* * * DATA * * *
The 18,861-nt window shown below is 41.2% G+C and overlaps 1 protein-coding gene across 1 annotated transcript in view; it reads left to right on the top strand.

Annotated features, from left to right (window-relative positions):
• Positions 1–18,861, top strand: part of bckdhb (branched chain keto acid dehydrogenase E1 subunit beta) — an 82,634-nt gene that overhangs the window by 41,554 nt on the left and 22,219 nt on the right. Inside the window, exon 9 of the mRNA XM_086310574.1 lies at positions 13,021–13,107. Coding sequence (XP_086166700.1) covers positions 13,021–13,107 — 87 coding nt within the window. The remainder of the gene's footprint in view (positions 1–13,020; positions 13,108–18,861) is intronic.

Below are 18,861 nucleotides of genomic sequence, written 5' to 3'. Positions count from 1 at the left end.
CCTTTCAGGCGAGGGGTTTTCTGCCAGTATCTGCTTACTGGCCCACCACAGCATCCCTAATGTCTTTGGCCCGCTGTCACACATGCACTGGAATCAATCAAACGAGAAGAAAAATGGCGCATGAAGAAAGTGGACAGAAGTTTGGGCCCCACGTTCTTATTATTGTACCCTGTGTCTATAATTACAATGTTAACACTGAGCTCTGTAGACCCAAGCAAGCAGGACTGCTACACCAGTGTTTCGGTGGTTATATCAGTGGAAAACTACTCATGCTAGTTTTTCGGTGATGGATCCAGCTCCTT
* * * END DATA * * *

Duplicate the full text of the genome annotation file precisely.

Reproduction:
The 18,861-nt window shown below is 41.2% G+C and overlaps 1 protein-coding gene across 1 annotated transcript in view; it reads left to right on the top strand.

Annotated features, from left to right (window-relative positions):
• Positions 1–18,861, top strand: part of bckdhb (branched chain keto acid dehydrogenase E1 subunit beta) — an 82,634-nt gene that overhangs the window by 41,554 nt on the left and 22,219 nt on the right. Inside the window, exon 9 of the mRNA XM_086310574.1 lies at positions 13,021–13,107. Coding sequence (XP_086166700.1) covers positions 13,021–13,107 — 87 coding nt within the window. The remainder of the gene's footprint in view (positions 1–13,020; positions 13,108–18,861) is intronic.

Below are 18,861 nucleotides of genomic sequence, written 5' to 3'. Positions count from 1 at the left end.
CCTTTCAGGCGAGGGGTTTTCTGCCAGTATCTGCTTACTGGCCCACCACAGCATCCCTAATGTCTTTGGCCCGCTGTCACACATGCACTGGAATCAATCAAACGAGAAGAAAAATGGCGCATGAAGAAAGTGGACAGAAGTTTGGGCCCCACGTTCTTATTATTGTACCCTGTGTCTATAATTACAATGTTAACACTGAGCTCTGTAGACCCAAGCAAGCAGGACTGCTACACCAGTGTTTCGGTGGTTATATCAGTGGAAAACTACTCATGCTAGTTTTTCGGTGATGGATCCAGCTCCTT